By Kenneth Nehrbass
History degree programs are in decline, as students look for majors that have a clear pathway to a career. In 1967, 5.7% of degrees awarded went to history majors; in 2019, the number was down to 1.2% (Townsend, 2021). Yet the study of history is important for the Christian faith – some would say it is essential. A large section of the Old Testament falls into the genre of history. The gospels and the book of Acts are also histories. To read the Bible correctly, we need the tools of historiography. Therefore, all students at Christian colleges benefit from discovering the integration of faith and history. Below, I describe three main ways that history can strengthen the foundation of our faith.
Scripture teaches us to use history to discern the hand of God
The Lord explained to the prophet Isaiah that He directs history for his own sake. “As I have planned, so shall it be, and as I have purposed, so shall it stand” (Isaiah 14:24, ESV). And later He said, “Have you not heard? Long ago I did it, From ancient times I planned it. Now I have brought it to pass” (37:26, ESV). While it can be difficult for historians to say definitively what God had in mind as He allowed the events of history to unfold, it would be myopic to dismiss the role of the greatest History-Maker from historical inquiry.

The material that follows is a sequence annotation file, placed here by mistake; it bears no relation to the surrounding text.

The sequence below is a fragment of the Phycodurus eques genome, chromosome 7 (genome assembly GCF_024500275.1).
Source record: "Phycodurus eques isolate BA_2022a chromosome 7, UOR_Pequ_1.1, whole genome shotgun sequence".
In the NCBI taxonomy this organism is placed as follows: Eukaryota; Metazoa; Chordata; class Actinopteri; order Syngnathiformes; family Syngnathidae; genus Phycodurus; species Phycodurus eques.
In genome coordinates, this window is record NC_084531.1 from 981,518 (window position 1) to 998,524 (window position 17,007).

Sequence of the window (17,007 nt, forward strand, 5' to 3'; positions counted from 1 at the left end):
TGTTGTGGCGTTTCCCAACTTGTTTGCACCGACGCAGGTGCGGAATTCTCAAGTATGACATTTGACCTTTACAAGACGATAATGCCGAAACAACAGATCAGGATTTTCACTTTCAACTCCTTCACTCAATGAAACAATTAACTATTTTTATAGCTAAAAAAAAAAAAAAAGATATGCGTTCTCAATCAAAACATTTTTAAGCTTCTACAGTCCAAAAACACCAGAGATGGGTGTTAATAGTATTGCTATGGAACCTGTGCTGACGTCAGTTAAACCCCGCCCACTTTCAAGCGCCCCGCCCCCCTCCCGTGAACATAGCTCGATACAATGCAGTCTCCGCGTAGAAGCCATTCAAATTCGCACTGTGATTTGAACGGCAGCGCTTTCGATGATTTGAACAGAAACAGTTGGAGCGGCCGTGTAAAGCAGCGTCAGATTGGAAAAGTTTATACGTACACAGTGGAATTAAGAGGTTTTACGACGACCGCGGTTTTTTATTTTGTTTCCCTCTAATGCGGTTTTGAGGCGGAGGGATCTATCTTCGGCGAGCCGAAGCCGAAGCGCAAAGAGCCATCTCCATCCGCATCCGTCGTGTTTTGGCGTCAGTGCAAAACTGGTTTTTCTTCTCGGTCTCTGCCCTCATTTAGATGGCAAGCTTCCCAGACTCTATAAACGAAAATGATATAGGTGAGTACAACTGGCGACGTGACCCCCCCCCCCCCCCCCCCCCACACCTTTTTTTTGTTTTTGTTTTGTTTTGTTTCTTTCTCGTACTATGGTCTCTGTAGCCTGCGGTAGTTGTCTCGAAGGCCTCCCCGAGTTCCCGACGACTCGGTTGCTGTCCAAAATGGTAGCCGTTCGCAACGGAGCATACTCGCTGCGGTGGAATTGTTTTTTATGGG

In fact, throughout much of the Judaeo-Christian tradition, historians have been “chroniclers”: They have recorded what God has done. They interpreted the past with a deliberate lens of “providence,” asking “What was God doing here?” (Nehrbass, 2021, p. 76). Scripture teaches us two main ways to discern the “hand of God” in history: praise, and repentance.
At times, finding the “hand of God” in history can lead us to praise. “My mouth will tell of your righteous acts” (Psalm 71:15, ESV). Hundreds of years after the Exodus, Israelites recalled the historical events in detail, to thank God for “the great work” He did (Psalm 14-15).
At other times history leads us to repentance. For example, Deuteronomy 4 warns us to keep reading about God’s works in the time of Moses, lest we fall into idolatry. And when Ezra read the greatest History Book (the Torah) to the biblically-illiterate crowd, they repented as they discovered how far they had drifted from God (Nehemiah 8).
The tools of historiography point to the trustworthiness of scripture
Rick Kennedy, professor of history at Point Loma Nazarene, imagines an enthusiastic undergraduate trying to persuade her friends that if the disciples went to college, they would major in history (Kennedy, 2019). As the fictitious conversation unfolds, Kennedy builds a case for why the study of history is inherently a Christian activity.
- The gospel story relies on a historical message – Peter’s first sermon (Acts 2:14-41) was a “history lesson” (p. 92); and,
- The value of Christianity depends on the historicity of its claims about Jesus.